If you believe your child needs such an approach, you can find interventionists by Googling “interventionist” and the name of your state. Because there are some unethical practitioners who receive kickbacks from treatment centers for referring patients, you should make sure that your interventionist has agreed to be bound by standards through the IICB or a similar organization that prohibit him or her from receiving a fee or other compensation for the referral of clients.
While data on the number of formal interventions does not exist, they’re not as common as you may think. Most families are able to convince their child to enter treatment more informally.
If they refuse treatment
Regardless of your approach, your son or daughter may refuse to go to treatment. In this case, you should be prepared to follow through on any consequences you established earlier. If you’ve told your adult child that they can’t continue to use drugs while they’re living in your house, for example, you need to kick them out.
These tough love decisions are terrifying due to the risks involved, and should not be made lightly or without professional support. However, continuing to enable your child to abuse drugs or alcohol by negating the natural consequences of his or her use is not helpful either.
David Sheff talks about how horrible it was to refuse his beloved son’s frantic request to pick him up off the streets and let him sleep off his latest drug binge at home. But David had been down this road many times before and knew that Nic’s promises to go into treatment would be forgotten by morning. After his son refused his counteroffer to pick him up and take him directly to treatment, David hung up the phone and cried in terror that he would never see his son again.
The next time Nic contacted David, he was ready to enter treatment. But, as he recounts in his excellent book Clean, David is still not sure that this tough love approach was the right choice.
Finding the right treatment program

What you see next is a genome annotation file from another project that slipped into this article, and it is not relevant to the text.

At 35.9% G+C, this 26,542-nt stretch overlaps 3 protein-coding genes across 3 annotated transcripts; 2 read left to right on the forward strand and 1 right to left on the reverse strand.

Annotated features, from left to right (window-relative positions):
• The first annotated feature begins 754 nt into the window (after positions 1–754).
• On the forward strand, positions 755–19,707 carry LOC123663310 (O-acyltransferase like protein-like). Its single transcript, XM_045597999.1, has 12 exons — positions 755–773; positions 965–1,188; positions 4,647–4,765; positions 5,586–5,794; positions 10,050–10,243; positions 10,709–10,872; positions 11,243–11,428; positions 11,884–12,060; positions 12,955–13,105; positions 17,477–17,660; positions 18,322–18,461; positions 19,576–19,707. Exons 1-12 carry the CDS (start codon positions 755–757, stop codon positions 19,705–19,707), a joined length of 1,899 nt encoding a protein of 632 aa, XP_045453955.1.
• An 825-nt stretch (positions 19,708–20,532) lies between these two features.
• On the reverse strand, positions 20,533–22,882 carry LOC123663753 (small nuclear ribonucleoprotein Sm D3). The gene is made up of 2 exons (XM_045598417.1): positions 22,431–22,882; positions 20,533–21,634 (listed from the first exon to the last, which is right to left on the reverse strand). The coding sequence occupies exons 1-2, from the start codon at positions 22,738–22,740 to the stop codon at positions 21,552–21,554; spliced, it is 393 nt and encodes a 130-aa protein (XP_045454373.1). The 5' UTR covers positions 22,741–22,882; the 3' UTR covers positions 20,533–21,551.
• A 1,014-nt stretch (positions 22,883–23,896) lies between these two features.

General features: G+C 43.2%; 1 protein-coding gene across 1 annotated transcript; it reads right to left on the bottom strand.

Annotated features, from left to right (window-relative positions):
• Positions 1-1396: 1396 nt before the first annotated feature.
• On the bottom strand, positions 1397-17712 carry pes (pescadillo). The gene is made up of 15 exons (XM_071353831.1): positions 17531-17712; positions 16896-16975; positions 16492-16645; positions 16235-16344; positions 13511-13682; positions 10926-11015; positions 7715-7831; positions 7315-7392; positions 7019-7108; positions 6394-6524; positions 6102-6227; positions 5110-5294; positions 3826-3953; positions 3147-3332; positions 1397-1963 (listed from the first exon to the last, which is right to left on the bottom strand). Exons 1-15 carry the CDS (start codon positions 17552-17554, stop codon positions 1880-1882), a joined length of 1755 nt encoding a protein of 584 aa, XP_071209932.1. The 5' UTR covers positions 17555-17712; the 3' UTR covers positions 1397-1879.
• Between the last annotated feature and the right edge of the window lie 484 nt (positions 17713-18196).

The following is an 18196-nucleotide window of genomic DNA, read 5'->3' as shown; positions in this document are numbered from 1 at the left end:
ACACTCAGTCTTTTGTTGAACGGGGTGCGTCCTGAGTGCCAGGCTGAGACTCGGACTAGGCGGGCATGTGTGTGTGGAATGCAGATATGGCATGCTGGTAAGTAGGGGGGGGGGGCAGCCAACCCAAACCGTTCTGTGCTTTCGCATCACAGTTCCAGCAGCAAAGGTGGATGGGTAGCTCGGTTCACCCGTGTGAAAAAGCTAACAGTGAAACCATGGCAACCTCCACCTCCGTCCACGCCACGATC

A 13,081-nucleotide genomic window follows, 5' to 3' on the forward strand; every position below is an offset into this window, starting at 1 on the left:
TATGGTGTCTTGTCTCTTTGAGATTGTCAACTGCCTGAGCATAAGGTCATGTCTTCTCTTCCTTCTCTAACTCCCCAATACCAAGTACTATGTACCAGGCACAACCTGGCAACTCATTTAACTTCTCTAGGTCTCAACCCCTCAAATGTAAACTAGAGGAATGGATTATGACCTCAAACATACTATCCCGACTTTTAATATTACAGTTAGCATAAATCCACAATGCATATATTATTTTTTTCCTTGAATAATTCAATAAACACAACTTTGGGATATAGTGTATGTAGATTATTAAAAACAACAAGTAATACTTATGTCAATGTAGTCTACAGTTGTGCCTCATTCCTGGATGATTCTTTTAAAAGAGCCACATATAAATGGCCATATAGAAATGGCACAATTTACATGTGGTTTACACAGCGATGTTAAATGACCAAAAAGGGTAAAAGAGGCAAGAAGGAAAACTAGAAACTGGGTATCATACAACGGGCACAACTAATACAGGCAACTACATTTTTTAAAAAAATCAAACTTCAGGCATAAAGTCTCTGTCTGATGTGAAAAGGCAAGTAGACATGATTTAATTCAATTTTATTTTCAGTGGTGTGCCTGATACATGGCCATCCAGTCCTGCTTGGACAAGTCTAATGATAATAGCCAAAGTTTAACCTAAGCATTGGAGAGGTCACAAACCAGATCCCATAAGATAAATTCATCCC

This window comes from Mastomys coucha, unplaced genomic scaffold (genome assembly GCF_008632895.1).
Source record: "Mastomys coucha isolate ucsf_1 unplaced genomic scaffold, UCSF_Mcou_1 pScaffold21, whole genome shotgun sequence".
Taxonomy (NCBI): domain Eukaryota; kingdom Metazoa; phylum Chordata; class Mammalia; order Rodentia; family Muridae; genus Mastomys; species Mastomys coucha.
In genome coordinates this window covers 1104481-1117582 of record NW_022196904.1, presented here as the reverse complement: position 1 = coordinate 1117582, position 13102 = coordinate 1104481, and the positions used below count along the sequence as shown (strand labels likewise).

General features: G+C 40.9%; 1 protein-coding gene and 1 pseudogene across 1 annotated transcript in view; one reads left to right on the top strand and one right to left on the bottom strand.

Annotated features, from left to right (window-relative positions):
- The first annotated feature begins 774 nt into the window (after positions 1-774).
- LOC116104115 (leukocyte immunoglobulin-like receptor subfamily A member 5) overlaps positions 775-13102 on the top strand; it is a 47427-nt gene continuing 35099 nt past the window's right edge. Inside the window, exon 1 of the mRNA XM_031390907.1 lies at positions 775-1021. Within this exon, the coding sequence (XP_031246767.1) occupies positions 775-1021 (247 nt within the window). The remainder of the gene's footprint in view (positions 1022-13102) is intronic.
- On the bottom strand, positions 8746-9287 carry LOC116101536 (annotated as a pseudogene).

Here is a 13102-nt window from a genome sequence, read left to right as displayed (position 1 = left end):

There are about 14,000 treatment centers in the U.S., and new ones are opening every day. How do you find the right one for your child?
The first thing you need to do is determine what type of addiction treatment to choose. Working with an addiction specialist to do this is highly recommended as the success you can expect for a particular type of treatment varies according to the severity of the addiction and the individual’s motivation to succeed. There are four primary types of treatment:
- Residential Treatment: Well-run residential programs will provide a variety of one-on-one counseling, group therapy and 12-step meetings in a structured setting removed from the people, places and things your child associates with using. These live-in programs typically last between 28 and 90 days. In some states, residential treatment programs are referred to as Partial Hospitalization Programs/Intensive Outpatient Programs (PHP/IOP).
- Intensive Outpatient Treatment (IOP): IOP programs typically meet two or three days a week for 2-4 hours at a time for group counseling. Some people recommend trying Intensive Outpatient Treatment before Residential Treatment to see if this much lower-cost option is sufficient for your child. The risk, however, is if your child continues to use while attending IOP, his addiction could worsen and he could potentially overdose.
- Counseling: Individual or group counseling is designed to identify the root causes of one’s addictive behavior and learn better coping skills. One-on-one counseling can be particularly helpful if your child is also struggling with mental health issues or trauma. Counseling alone may be effective for highly-motivated people in the early stages of addiction, but is probably best used in conjunction with either IOP or residential treatment for those with more severe addiction issues.
- Detox: Detox facilities help an addict safely wean herself off of alcohol or drugs by providing medical oversight and, potentially, medication to lessen the agony of withdrawal. Patients usually stay at the detox facility for 4 to 7 days until the worst of the withdrawal symptoms have subsided and the likelihood of a medical emergency has passed.
Alcoholics Anonymous (AA) & Similar 12-Step Groups: While AA has helped millions of people over the years become sober, it is a support group, not a treatment program. Unless your child is highly motivated to become and remain sober, you should probably encourage heavy 12-step involvement as part of recovery, but not expect it to work by itself.
Meaningful Accreditations & Success Rates: Because the addiction treatment field is largely unregulated, the effectiveness of various treatment programs ranges from phenomenal to truly awful. Just because a center has a beautiful website or appears at the top of an online directory of treatment programs means nothing; many web sites that appear to be unbiased referral sources receive referral fees from the centers they recommend.
At Conquer Addiction, we believe the best indicator of a quality program is whether a solid percentage of its clients are clean and sober one year after treatment. Unfortunately, very few treatment centers conduct scientific followup monitoring of their clients and report the results. We reward those who report strong long-term sobriety success rates with our Excellence in Treatment award. We also show these programs at the top of all relevant searches on our online searchable database of some of the best treatment centers. Conquer Addiction does not receive any compensation from treatment centers for referrals.